Reftagger

Wednesday, May 22, 2019

The Confrontation

After Uriah’s death, Bathsheba mourned. After the mourning was over David took her as his wife, the right thing to do in the circumstances.

But the thing that David had done displeased [Yahweh]. And And [Yahweh] sent Nathan to David”- 2 Sam 11:27b-12:1a
Uriah was dead, Bathsheba was now his wife. For David, it was as if he not only avoided the consequences of his sin, he had made amends by marrying Bathsheba. God saw what he had done and was not pleased. As the King of Israel, David was responsible the governance of his kingdom; but was still under the leadership of God. Therefore, David had a personal prophet, Nathan, who communicated the revelation of God to him and interceded before him. One day Nathan came before David, having been sent by God. He presented him with a scenario: a rich man with large flocks stole one man’s only lamb. In those days, Kings would act as the chief judge over the country, hearing cases and ensuring fair justice. (2 Sam 12:1-4)
When David heard this, he was outraged:
“As [Yahweh] lives, the man who has done this deserves to die, and he shall restore the lamb fourfold, because he did this thing, and because he had no pity”- 2 Sam 12:5b-6
At this Nathan hit David with the news- the man being described was David. David had made a precedent and had rightfully convicted himself, with the proper punishment of death. Then Nathan laid out the charge in the very words of God himself: God had anointed David King of Israel, gave him triumph him over Saul, granted him several wives and concubines- yet would have given David even more if he had asked. David had blatantly disregarded God’s law, killing Uriah the Hittite with by the Ammonite’s hands and took Bathsheba to be his wife.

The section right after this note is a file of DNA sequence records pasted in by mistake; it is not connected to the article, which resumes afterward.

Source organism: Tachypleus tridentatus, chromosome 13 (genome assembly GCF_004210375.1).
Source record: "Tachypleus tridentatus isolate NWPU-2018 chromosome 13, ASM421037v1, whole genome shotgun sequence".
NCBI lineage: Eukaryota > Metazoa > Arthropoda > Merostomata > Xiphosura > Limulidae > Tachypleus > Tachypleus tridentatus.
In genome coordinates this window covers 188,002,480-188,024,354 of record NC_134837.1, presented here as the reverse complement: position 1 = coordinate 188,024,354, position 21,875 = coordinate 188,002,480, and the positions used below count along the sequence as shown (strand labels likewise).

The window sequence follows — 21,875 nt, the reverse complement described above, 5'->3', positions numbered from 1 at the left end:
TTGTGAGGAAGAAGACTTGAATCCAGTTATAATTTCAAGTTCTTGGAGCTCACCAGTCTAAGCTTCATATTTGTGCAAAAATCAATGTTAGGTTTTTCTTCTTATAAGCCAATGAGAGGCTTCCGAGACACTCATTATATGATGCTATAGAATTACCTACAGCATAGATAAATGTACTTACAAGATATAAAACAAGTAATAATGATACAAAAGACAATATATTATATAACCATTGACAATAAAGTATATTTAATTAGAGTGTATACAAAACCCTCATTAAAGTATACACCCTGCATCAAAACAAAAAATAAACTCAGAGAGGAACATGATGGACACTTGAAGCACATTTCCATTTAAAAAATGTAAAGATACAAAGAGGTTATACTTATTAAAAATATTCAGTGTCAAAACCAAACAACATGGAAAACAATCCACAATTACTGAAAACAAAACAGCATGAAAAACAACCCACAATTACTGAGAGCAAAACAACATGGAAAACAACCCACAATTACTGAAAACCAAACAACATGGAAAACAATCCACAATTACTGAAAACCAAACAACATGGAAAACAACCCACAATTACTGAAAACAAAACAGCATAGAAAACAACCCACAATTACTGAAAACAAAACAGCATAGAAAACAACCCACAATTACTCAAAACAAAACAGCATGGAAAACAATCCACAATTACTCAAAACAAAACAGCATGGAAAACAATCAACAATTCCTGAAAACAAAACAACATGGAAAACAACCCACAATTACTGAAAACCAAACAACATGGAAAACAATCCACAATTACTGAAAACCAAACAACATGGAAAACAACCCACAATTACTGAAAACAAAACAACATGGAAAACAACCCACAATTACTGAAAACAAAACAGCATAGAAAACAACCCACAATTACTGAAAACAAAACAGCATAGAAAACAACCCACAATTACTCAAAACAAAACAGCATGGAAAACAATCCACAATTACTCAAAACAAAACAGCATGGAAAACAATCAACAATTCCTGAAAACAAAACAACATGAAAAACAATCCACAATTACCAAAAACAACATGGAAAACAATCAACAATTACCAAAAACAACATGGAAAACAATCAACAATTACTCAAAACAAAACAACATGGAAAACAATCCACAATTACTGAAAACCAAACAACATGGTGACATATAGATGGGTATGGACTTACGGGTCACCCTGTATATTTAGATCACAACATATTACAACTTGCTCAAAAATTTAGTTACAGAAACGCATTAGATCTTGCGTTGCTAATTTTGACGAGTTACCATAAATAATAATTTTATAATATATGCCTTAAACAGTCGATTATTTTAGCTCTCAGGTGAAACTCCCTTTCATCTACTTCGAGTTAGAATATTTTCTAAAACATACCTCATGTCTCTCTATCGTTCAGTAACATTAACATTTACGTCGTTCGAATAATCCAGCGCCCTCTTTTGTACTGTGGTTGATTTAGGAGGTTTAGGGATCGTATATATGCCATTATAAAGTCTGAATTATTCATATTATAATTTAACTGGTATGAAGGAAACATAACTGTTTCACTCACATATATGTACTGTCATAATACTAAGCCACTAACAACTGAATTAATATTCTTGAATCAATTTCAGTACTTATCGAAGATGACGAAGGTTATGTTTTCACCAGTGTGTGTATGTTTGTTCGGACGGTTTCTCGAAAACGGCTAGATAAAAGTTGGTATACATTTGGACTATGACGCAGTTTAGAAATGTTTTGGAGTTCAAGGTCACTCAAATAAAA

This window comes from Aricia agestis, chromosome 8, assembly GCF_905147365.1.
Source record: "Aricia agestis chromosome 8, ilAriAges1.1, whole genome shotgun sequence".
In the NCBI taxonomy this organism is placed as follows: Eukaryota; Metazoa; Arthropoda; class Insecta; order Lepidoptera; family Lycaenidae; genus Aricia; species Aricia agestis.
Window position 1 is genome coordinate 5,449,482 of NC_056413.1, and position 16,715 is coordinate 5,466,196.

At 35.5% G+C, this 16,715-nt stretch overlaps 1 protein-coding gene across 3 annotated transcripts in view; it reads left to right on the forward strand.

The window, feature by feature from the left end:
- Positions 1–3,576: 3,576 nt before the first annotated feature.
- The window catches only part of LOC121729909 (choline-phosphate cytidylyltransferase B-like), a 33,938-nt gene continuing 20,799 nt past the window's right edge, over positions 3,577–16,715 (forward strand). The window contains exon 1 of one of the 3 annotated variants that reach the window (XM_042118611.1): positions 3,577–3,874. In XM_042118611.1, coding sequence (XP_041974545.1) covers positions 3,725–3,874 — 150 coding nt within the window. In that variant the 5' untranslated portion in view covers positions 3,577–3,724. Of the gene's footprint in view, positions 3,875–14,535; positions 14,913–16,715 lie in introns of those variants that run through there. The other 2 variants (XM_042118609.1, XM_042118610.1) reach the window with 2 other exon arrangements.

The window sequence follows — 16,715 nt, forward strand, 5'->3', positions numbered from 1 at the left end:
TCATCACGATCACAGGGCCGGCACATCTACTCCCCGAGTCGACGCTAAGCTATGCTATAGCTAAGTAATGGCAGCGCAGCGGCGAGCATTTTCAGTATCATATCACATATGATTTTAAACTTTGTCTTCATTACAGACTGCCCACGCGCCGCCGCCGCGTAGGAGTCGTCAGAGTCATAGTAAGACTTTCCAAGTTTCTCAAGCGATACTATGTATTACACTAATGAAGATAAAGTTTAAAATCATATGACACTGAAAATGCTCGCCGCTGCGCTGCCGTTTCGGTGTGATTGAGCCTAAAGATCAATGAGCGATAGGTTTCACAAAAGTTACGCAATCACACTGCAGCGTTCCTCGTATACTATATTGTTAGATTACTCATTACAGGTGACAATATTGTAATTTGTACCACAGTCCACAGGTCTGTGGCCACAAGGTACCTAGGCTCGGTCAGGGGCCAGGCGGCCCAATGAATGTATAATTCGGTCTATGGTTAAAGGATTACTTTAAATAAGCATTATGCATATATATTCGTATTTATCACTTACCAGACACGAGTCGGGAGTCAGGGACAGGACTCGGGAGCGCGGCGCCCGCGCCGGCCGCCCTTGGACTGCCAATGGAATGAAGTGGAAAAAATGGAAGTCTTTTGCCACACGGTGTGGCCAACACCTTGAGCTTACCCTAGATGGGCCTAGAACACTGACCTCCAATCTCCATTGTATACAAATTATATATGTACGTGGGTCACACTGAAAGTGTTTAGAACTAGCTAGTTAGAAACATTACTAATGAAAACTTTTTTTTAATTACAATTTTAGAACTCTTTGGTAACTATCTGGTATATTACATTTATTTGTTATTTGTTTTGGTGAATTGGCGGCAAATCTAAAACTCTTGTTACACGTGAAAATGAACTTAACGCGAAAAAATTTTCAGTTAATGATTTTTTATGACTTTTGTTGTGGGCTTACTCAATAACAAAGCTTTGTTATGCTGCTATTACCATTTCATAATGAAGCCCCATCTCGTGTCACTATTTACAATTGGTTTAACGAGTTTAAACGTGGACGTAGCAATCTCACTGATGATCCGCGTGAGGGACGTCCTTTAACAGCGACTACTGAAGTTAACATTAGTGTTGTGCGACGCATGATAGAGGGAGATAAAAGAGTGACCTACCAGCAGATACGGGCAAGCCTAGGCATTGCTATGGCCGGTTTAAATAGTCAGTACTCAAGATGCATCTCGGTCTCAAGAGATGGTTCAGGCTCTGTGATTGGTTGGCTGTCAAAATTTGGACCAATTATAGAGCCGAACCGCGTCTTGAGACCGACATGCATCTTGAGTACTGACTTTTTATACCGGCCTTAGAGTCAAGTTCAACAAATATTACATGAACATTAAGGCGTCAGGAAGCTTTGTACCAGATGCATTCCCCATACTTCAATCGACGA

David did not physically lay a hand on Uriah to kill him. However, God charges David as the murderer- the weapons of the Ammonites was the method of Uriah’s death, but in reality David was the one “holding the sword” (2 Sam 12:9; cf 1 John 3:15, Matt 5:21-22).

As a result of all of this- violence would never cease to plague David’s family. This unveils in the remainder of the Samuel narrative. Specifically, God would punish David with the same transgression he had committed- someone in his own family would sleep with one of his wives in public, fulfilled when Absalom lied with David’s concubines on the roof of the palace (which had greater cultural importance explored in the next post). David would experience punishment for his wrongdoing. Since David had committed violence against Uriah, he would experience violence. As he had slept with another man’s wife, so someone would sleep with his concubines- the punishment fit the crime.

After hearing all of this David admitted that he had sinned. God’s law explicitly stated that adulterers were to be executed (Lev 20:10, Deut 22:22) and it seemed David expected this.  God had another word for David- God had passed over his sin, he would not die; yet his son would die. David did not get the punishment he deserved, but still had to deal with great consequences for his sin. The punishments of David’s sin would plague him the rest of his life. Yet in all of it, God still kept his promise to David. Violence would curse David’s family, but David’s lineage would experience great prosperity (2 Sam 7:16, Psa 89:4).
David had sinned and was punished accordingly. David’s entire family would be affected by his sin. David would experience violence for his violence and taking wives for his taking of a wife; the fruit of his sin his son died, seven days later. Despite all of this God kept his love for David. God acquitted David of the rightful punishment- execution. ‘

Be weary- while by God’s grace we may be spared from our rightful punishment of death, we will still get what “we deserve”- God believes in justice and will enact his retribution according to our deeds.

No comments:

Post a Comment